1. Adopt a 3rd party ERP system for the whole organization (high Project cost, not much flexibility tailoring it exactly for your org, faster to deploy)
  2. Develop an in-house ERP system for the whole organization (high Project cost, flexibility tailoring it exactly for your org, slower to deploy)
  3. Keep the complexity as-is (high Labor cost, no flexible and agility, risk at business continuity and operational mistakes)

If you go for option-1 or option-2, it sounds like a great solution for your business! In fact, the major system changes do NOT mean only systems are impacted by this. When you go for such a change, your business or operating model will be impacted along this journey as well. Therefore, this is actually a “Business Transformation” rather only a system change, which means; the need for new process designs, organizational and cultural changes, new skill sets, resource reallocation, and many other impacts. It will then result in additional costs for your company, additional skills to hire, additional teams to establish or new contracts to make with 3rd parties. Sometimes, “The cake’s not worth the candle!”.

If you go for option-3, you may need additional workforce performing manual tasks (e.g. for data extraction, conversion, upload, delete) between multiple different systems for operating.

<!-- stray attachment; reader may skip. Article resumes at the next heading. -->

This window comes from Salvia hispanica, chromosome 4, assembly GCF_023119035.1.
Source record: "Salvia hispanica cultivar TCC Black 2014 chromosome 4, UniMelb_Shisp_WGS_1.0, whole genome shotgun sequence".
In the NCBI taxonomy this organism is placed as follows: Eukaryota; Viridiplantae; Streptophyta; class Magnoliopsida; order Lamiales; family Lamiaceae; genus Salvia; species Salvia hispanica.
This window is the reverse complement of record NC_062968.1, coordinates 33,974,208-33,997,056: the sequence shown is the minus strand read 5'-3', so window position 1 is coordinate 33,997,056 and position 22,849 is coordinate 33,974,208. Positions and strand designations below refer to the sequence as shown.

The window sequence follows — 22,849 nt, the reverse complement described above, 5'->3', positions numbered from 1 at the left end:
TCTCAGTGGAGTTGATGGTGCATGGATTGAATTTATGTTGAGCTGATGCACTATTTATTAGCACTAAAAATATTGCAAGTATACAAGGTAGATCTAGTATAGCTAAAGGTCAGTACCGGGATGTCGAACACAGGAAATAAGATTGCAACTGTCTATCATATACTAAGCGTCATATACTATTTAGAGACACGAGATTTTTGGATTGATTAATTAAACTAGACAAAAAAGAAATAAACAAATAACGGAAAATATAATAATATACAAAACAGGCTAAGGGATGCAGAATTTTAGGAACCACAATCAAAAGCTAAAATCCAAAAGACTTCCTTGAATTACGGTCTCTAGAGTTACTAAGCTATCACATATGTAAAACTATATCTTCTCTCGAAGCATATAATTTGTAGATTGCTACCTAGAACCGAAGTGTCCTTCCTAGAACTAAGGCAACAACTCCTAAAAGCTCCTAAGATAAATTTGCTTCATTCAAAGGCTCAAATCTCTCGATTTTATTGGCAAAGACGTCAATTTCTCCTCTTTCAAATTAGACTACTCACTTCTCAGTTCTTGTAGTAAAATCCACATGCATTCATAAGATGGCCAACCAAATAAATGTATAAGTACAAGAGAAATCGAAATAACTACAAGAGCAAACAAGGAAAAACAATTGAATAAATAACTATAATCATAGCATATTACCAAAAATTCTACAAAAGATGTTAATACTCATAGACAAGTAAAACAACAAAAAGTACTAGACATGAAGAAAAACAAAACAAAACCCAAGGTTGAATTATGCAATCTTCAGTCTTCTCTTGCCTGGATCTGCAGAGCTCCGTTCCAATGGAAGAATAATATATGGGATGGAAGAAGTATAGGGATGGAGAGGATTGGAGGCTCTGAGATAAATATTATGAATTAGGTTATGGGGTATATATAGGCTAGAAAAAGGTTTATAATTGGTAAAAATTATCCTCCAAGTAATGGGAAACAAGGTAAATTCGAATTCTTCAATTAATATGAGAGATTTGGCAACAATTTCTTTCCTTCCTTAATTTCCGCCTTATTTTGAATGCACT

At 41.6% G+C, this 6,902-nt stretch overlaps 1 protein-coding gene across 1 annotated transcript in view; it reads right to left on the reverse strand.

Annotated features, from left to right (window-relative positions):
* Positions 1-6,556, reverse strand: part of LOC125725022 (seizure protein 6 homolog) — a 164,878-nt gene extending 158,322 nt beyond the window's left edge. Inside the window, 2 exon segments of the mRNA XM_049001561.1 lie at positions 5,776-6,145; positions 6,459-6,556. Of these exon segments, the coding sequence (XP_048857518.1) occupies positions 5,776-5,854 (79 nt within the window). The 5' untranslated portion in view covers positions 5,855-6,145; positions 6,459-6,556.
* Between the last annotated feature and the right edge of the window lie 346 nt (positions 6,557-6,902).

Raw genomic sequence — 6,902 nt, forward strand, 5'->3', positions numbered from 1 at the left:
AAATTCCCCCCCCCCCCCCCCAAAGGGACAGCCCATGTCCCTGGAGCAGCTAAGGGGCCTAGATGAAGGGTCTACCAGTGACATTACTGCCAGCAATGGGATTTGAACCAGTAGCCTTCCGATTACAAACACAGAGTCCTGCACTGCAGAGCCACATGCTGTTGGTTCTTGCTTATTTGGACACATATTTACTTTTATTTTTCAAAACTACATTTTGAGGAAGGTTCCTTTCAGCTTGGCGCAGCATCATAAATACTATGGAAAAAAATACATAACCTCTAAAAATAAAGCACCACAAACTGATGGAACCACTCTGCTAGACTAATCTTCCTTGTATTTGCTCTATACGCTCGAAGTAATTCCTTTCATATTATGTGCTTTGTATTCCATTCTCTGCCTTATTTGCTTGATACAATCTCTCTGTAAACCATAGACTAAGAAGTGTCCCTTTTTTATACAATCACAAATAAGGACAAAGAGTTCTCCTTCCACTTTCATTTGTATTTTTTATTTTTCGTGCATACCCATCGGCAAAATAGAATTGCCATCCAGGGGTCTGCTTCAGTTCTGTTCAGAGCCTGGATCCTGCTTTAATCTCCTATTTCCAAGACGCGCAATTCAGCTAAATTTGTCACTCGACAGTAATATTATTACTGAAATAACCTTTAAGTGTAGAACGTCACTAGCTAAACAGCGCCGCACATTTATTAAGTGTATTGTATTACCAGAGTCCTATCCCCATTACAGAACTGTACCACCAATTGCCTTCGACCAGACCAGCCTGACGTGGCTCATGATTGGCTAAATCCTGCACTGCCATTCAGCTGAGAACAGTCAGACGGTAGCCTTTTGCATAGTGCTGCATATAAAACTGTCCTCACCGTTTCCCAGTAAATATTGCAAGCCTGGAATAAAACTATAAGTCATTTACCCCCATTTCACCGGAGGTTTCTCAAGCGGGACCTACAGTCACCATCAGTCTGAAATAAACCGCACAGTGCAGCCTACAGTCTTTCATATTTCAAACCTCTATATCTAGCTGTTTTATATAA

Inventing a glue to reduce the variation and decrease the complexity: Robotic Process Automation (RPA) has finally got into our life! It is all about connecting different systems to operate a process which is non-value adding and repetitive – simply the maintenance of complex and discrepant systems/processes. These move business operations from human to a Digital Worker (software enabled Robots/Bots). RPA empowers the business operations for efficiency and, gives them flexibility in automating business processes easily and faster.

RPA tools provide you with a simple studio (as simple as Visio), where you can design your process with the visual objects (almost no code needed) and deploy it faster to gain the returns on investment!

This does not mean that we no longer need IT staff though. The major difference between IT and RPA teams is another layer between IT and business functions, where people with extended skills of digital technology (industry 4.0) and deep process/operational understanding, helping business operations to streamline processes and target system utilization and, to minimize the system/process Complexity and Variations. As the side benefits, it also helps to increase the agility, flexibility, and scalability within the service operations, so that operations staff can focus on more value-adding activities such as process optimization, re-engineering, increasing customer satisfaction and so on.

P.S. During the article, I used ERP systems as an example. RPA is more than it and has more capabilities. There are many other business cases that can be easily RPA applied. I’ll cover those areas and capabilities in the following articles.

Stay tuned!